Cancer gene therapy has been intensively developed using non-viral vectors, among which cationic liposomes and nanoparticles are the most thoroughly investigated. For targeted delivery to tumors, vitamin folic acid has been utilized for folate receptor (FR)-mediated drug delivery, since FR is frequently overexpressed on many types of human tumors. Liposomes conjugated to folate ligand have been used as carriers of chemotherapeutic agents and DNA to receptor- bearing tumor cells in vitro. As an alternative treatment for prostate cancer, suicide gene therapy by local injection using an adenoviral vector has been reported, but not that using non-viral vectors. The folate-linked, lipid-based nanoparticles which we developed could deliver genes extensively to FR-negative LNCaP and PC-3 cells, as well as FRpositive KB and Hela cells. In this review, we outline folate-linked liposomes and nanoparticles, and show the effectiveness of folate-linked, lipid-based nanoparticles as a vector for DNA transfection and for suicide gene therapy, to treat human nasopharyngeal and prostate tumors.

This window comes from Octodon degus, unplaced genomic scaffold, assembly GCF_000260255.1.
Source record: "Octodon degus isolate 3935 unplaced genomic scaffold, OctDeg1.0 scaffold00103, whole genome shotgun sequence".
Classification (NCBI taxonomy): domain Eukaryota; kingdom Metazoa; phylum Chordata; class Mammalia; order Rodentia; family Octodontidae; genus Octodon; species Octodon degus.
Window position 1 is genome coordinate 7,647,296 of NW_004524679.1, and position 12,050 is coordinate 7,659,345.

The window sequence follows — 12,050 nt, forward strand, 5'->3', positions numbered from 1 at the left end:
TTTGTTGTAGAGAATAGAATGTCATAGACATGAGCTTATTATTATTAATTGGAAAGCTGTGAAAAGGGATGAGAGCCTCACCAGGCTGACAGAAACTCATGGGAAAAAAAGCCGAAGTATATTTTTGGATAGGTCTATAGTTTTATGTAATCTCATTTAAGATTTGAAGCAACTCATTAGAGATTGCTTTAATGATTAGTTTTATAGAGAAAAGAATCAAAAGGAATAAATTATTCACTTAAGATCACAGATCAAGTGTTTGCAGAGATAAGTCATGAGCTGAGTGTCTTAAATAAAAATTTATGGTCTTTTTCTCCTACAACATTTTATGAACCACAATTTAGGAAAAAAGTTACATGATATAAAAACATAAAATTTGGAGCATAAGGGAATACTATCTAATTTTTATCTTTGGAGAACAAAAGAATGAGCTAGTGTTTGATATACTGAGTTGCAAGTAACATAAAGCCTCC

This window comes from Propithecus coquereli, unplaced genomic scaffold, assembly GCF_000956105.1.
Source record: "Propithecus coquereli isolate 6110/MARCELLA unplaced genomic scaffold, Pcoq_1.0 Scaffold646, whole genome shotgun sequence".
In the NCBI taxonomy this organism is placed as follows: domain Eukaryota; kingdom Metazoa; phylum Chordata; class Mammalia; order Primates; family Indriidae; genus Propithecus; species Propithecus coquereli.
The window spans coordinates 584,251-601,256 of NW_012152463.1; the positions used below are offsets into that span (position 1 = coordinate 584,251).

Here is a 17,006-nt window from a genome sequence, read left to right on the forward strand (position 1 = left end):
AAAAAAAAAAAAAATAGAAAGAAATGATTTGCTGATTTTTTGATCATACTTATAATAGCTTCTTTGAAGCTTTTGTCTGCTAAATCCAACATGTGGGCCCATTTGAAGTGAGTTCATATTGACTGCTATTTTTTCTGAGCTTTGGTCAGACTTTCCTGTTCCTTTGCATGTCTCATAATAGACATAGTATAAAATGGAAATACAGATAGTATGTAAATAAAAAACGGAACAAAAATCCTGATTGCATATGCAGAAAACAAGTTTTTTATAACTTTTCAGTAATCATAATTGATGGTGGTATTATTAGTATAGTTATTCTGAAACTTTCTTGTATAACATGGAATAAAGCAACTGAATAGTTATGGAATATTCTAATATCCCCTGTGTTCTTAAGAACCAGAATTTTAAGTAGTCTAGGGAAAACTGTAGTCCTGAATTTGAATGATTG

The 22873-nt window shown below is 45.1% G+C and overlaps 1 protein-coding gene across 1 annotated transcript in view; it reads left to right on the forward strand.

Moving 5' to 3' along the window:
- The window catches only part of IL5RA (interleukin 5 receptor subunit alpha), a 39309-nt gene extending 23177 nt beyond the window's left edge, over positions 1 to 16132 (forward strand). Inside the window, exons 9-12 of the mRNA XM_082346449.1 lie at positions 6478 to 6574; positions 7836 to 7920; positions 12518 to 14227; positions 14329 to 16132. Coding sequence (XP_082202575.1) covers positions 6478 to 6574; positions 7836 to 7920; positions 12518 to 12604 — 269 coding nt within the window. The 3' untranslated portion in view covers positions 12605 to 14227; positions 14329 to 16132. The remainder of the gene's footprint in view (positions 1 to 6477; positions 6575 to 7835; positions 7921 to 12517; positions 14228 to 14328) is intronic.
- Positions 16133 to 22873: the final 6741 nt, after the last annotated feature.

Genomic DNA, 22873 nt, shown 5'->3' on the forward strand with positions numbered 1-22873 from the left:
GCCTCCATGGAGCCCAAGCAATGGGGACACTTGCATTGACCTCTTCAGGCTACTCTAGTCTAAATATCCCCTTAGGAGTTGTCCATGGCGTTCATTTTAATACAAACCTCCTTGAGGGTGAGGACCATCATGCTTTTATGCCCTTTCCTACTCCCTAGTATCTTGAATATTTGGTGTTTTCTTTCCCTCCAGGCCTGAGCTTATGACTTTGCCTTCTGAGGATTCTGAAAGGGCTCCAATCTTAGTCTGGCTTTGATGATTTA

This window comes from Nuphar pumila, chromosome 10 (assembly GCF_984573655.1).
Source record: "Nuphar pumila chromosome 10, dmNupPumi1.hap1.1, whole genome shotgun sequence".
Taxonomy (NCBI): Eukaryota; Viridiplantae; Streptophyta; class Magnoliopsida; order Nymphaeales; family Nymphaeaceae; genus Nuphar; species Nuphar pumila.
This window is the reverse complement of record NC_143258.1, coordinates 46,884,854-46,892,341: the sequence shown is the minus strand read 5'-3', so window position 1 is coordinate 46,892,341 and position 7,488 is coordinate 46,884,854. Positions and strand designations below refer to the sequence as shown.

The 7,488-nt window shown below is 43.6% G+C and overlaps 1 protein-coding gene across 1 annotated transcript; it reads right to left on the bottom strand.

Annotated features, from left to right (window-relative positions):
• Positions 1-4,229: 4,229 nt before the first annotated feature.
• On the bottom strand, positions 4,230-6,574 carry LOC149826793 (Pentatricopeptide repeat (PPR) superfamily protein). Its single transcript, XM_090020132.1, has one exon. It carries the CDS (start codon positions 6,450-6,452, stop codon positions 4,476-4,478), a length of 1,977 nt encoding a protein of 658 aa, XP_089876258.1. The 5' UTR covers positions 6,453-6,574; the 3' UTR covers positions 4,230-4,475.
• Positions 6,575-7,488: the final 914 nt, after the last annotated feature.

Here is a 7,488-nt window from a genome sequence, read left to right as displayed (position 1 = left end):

Keywords: cationic nanoparticles, folic acid, gene therapy, thymidine kinase, ganciclovir, prostate cancer, cancer therapy
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